Alabama is hoping to rebound from its loss against South Carolina last weekend when they host Ole Miss this weekend, but according to the Rebels' defensive tackle Jerrell Powe, it isn't going to happen.  You see, Mr. Powe watched the game against South Carolina and now he knows the secret formula for beating the Crimson Tide.

"I think they got exposed, you know what I mean? Showed that they're a one-dimensional team, that they run the ball really well, and I think South Carolina did a good job of stuffing the run and they really couldn't get nothing going after they got stopped," Powe said. "I think they tried to come out and do the same thing they did against Arkansas - tried to wear South Carolina down with the run - but I think South Carolina did a great job of persevering through the whole game."

Wow, Powe cracked the secret code.  Who knew Alabama was a running team?  I always thought that Mark Ingram won the Heisman last season for his tremendous pass-blocking skills.

Listen, figuring out that stuffing Alabama's ground game is the key to beating them isn't a revelation.  It's actually doing it that matters, which is something that nobody had done until the Gamecocks did it last week.  So you'll have to excuse me if I don't have much faith in Powe and the Rebels this weekend, as last I checked the Rebel defense was 103rd in the nation allowing 32.6 points per game.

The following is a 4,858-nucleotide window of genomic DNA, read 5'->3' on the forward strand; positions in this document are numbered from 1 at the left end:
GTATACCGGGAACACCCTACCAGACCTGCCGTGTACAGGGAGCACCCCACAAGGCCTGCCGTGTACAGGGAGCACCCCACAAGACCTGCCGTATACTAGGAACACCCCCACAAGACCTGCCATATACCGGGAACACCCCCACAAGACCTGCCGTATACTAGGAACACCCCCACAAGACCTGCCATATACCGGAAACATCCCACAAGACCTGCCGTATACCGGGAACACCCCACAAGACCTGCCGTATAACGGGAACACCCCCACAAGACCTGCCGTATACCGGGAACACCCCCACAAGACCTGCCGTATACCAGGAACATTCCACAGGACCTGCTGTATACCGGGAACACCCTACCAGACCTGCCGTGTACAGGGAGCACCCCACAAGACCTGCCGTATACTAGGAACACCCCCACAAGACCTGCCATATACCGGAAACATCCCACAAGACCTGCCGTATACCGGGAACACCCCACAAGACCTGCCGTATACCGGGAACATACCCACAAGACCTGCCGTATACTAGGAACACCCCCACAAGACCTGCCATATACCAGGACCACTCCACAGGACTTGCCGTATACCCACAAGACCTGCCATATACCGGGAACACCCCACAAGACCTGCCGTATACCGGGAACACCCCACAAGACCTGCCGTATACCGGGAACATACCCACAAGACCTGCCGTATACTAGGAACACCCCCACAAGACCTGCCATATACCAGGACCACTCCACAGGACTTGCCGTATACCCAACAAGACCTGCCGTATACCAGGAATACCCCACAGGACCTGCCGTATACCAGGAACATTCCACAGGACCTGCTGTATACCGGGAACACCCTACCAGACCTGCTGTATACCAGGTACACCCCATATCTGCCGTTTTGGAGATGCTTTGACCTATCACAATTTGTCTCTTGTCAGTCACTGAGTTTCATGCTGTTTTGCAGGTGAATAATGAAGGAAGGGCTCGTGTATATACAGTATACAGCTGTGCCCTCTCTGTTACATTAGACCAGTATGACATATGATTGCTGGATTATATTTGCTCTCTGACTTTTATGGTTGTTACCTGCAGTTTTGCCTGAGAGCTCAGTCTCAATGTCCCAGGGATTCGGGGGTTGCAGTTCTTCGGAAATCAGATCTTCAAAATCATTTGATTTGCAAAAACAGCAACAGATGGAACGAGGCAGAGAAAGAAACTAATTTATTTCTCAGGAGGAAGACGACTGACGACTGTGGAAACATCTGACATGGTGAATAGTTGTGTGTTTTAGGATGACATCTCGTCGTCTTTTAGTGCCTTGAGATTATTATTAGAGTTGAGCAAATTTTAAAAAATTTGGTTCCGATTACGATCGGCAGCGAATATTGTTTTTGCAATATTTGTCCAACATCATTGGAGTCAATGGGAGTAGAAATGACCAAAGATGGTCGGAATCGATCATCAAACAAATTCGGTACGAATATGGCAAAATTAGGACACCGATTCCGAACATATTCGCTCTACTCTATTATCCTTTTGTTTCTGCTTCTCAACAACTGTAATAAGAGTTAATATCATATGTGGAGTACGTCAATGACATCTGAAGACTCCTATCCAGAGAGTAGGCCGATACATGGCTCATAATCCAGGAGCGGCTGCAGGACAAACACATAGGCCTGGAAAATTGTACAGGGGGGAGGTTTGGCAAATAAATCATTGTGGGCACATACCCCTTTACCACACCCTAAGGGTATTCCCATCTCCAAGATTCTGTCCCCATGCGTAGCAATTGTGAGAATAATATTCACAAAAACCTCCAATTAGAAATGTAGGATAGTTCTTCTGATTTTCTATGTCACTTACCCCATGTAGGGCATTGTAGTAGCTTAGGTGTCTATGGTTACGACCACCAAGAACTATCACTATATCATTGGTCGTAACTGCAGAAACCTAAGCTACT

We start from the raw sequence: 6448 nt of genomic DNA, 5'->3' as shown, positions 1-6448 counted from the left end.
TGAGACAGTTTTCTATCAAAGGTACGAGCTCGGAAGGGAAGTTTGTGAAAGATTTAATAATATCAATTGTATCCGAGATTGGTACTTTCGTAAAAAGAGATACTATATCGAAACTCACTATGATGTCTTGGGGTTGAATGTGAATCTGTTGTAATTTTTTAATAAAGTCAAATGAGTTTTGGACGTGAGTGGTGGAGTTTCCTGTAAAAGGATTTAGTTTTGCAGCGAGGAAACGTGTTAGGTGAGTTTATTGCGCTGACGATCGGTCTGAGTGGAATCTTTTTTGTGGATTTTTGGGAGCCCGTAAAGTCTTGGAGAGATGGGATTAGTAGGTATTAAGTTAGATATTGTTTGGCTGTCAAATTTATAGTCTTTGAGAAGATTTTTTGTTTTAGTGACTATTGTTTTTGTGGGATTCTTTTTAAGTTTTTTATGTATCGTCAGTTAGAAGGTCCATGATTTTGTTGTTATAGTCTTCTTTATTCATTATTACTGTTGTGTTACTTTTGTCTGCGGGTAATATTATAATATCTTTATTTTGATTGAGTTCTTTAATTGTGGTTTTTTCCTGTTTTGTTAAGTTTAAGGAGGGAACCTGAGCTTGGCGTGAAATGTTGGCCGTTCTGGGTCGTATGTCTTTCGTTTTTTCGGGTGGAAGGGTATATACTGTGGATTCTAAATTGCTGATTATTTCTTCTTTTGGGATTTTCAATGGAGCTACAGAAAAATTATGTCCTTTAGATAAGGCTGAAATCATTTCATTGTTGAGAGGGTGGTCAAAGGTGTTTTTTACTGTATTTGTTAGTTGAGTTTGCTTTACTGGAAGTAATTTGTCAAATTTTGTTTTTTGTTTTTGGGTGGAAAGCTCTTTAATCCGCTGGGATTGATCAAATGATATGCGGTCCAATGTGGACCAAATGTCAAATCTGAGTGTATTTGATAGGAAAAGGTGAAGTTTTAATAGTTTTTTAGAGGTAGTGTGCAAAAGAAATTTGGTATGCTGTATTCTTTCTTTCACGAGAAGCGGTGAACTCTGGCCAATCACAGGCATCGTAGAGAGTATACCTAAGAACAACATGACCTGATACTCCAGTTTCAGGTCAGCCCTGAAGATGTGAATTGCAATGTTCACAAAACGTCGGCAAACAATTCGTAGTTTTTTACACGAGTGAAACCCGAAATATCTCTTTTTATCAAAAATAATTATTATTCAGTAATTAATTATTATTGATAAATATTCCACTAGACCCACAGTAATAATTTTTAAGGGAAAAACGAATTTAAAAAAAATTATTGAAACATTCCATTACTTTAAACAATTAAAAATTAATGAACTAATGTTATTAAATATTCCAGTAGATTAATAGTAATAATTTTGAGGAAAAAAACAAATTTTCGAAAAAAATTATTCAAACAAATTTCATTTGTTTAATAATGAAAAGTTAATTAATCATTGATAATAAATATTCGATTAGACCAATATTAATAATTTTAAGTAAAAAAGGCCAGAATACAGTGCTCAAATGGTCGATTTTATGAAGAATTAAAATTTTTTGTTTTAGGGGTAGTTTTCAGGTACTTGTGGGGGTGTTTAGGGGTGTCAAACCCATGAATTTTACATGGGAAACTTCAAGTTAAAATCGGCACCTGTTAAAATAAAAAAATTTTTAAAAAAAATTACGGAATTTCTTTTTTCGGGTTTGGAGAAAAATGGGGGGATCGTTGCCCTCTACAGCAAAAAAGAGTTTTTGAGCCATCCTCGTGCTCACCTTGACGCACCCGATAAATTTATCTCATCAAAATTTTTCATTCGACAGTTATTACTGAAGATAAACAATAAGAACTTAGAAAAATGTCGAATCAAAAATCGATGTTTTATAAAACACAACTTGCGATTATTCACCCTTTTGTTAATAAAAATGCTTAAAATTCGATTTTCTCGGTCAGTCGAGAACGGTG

And those games include losses to Jacksonville State and Vanderbilt.   Something tells me that if you can't stop Jacksonville State at home, you aren't going to be able to beat Alabama in Tuscaloosa.
Posted on: September 5, 2010 5:23 pm
Edited on: September 5, 2010 7:21 pm
 

GOATs and Goats, Week 1

Posted by Adam Jacobi

GOAT*: Denard Robinson. Michigan's electric quarterback Denard Robinson thrilled fans at the Big House, completing 19 of 22 passes for 186 yards and a touchdown and rushing for 197 more yards and another score. Robinson even shook off a third-quarter hip injury, returning after just one series. Robinson's performance was downright seismic: it likely drove backup Tate Forcier to transfer, and it's the type of on-field brilliance around which Heisman candidacies are built. Of course, it was against UConn, and Michigan will not play UConn for every game; if they did, Jim Delany would be fired immediately. But it's hardly a guarantee that Terrelle Pryor can outperform Robinson over the course of the season, and last we checked, Terrelle Pryor was basically the nation's best Heisman candidate coming into week 1.